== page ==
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What goes up, has historically come down

GUELPH, ON (May 17, 2011) – When food prices go up, many are quick to point the finger at our food growers and their sale of grain crops for bio-fuels like ethanol. But grain prices have spiked in the past for many reasons, and always come back down, while the cost of food doesn’t always reflect the decline in grain price.  A new study released by the Grain Farmers of Ontario explores this issue.

“The truth is that farmers receive only about 19% of the retail price of food. Average Canadians earn enough to pay the farmers’ share of annual food purchases by about noon on January 9 of each year,” says Barry Senft, CEO of Grain Farmers of Ontario.

So if it isn’t bio-fuel, what is causing food prices to rise and will they remain high?  A comparison of the commodity/ food price spikes of the 1970s and 1980 provides insight. During this earlier period, many public statements were made that commodity and food prices had climbed permanently to a new plateau. But in inflation-adjusted dollars, crop and food prices moved to new lows after 1980 as the world food supply grew at a rate that exceeded population growth.

A grain price peak was reached in 2008 and a second price peak occurring in 2011 and both are being blamed partially on grain being used for ethanol. However, price patterns are very similar to the double price peak experienced in 1974 and 1980, well before the ethanol industry was established in Ontario, which was followed by several decades of declining real grain and food prices.

In both cases, a number of factors contributed to the price spikes and not just a specific individual cause.  The common factors include crop failure in key production regions caused by extreme weather, high oil prices, civil unrest in major grain buying countries and price increases for agricultural inputs like fertilizer.  The impact of bio-fuels on world food prices in 2007, according to the US Secretary of Agriculture, was no more than 3%.

Some forecasters suggest that current high farm crop and food prices are the new norm and that prices will be both higher and more volatile for years to come. These forecasted higher prices result from a common projection that the world’s food supplying capacity will have to increase by 70% between 2000 and 2050, or about 1.1% per year. The Grain Farmers of Ontario study concludes that this growth is achievable with modern agriculture. In fact, average world grain yield increased by 1.5% per year from 1987 to 2007. 

“I have learned in over 30 years of farming that prices are cyclical – what goes up, comes down and then hopefully goes back up again,” says Grain Farmers of Ontario chair Don Kenny.  “I can’t predict what the future holds, and I expect much will depend on petroleum and input prices. But one thing is certain, Ontario’s farmers are committed to supplying adequate and safe food, first and above all else.”  

Grain Farmers of Ontario

Grain Farmers of Ontario is the province’s largest commodity organization, representing Ontario’s 28,000 corn, soybean and wheat farmers. The crops they grow cover 6 million acres of farm land across the province, generate over $2.5 billion in farm gate receipts, result in over $9 billion in economic output and are responsible for over 40,000 jobs in the province.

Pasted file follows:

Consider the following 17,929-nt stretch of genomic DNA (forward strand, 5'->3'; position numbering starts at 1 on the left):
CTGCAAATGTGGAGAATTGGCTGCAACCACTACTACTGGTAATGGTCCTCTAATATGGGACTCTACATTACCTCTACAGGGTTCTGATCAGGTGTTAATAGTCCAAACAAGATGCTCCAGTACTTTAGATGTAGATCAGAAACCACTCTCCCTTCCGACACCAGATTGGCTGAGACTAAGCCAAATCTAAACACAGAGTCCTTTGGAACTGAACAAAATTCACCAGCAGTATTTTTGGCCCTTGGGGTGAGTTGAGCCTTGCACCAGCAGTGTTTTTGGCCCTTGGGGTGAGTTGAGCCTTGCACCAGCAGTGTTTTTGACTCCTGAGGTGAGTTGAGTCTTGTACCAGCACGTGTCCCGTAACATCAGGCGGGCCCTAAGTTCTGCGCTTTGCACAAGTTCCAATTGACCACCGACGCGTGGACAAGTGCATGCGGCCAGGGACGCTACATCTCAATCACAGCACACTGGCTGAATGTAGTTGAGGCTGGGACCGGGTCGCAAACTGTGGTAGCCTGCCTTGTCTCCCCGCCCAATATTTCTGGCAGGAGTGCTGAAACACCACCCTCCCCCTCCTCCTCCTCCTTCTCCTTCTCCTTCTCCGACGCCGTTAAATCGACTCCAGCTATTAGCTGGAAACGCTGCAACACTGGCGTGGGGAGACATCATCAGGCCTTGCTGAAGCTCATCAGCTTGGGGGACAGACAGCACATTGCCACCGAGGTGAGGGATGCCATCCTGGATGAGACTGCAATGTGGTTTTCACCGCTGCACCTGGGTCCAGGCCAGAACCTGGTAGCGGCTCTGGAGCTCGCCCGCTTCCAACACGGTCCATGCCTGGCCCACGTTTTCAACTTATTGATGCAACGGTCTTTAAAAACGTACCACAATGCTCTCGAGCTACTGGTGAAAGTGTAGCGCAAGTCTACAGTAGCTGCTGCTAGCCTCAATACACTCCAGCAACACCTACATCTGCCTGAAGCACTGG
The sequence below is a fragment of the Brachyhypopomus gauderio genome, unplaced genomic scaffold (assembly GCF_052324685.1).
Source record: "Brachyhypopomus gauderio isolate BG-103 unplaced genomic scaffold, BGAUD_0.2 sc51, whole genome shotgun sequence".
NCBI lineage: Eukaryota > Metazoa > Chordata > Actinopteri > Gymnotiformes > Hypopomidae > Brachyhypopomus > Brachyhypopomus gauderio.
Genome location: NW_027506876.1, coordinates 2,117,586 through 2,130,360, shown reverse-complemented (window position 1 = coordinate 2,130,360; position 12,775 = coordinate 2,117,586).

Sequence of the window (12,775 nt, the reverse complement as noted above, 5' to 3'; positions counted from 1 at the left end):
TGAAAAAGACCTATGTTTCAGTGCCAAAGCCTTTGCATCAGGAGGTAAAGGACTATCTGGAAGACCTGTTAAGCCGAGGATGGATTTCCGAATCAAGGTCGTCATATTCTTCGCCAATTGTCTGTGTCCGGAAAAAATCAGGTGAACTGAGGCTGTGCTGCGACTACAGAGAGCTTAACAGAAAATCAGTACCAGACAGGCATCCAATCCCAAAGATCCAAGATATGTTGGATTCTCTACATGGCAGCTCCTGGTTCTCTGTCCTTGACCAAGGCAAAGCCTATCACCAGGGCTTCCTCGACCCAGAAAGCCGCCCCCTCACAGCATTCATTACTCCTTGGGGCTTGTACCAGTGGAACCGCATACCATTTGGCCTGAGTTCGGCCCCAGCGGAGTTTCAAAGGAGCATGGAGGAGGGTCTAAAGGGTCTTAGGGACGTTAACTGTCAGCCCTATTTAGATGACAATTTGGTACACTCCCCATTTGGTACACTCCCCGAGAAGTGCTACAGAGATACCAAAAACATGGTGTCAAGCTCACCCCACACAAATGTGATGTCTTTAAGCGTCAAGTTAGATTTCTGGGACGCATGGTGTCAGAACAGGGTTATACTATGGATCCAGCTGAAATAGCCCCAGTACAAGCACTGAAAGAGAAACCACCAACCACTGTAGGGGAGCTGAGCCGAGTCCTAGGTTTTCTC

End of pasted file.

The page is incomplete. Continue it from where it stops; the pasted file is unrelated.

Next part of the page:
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Grain Market Commentary for January 17, 2018

Wednesday, January 17, 2018

Grain Farmers of Ontario farmer-members are invited to attend two full-day marketing seminars on grain marketing: Intro to Futures & Options, as well as the more advanced Options & Technical Analysis.

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Commodity Period Price Weekly Movement
Corn CBOT March 3.53  04 cents
Soybeans CBOT March 9.69  15 cents
Wheat CBOT March 4.21  13 cents
Wheat Minn. March 6.12  22 cents
Wheat Kansas March 4.27  13 cents
Chicago Oats March 2.54  09 cents
Canadian $ March 0.8060  0.80 points

Cash Grain prices as of the close, January 17, are as follows: SWW @ $176.58/MT ($4.81/bu), HRW @ $181.14/MT ($4.93/bu), HRS @ $231.22/MT ($6.29/bu), SRW @ $176.58/MT ($4.81/bu).

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Market Trends Report for January-February 2018

Monday, January 15, 2018

US and World

Winter weather blows across North American farm country as another year has gone and we greet 2018. The 2017 growing season was very uneven across North America, but memories of that are fading. Grain prices have suffered under the specter of big crop numbers that have been projected by both the USDA and private analysts throughout 2017. The January USDA report is always the final report on the crop year that past. On January 12th the USDA released a plethora of crop numbers, which will define the grain marketplace for the coming year.

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On January 12th, the USDA increased 2017 US corn production to 14.6 billion bushels, on a harvested acreage of 82.7 million acres. The average yield was increased to 176.6 bushels per acre, which was 2 bushels above the 2016/17 crop. 2017/18 corn ending stocks were raised to 2.48 billion bushels. Total corn usage was actually reduced to 14.470 billion bushels, down from 14.485 last month. US exports are down and US ethanol corn usage was down from December. Corn stored on December 1 was 12.516 billion bushels, which was above trade expectations.

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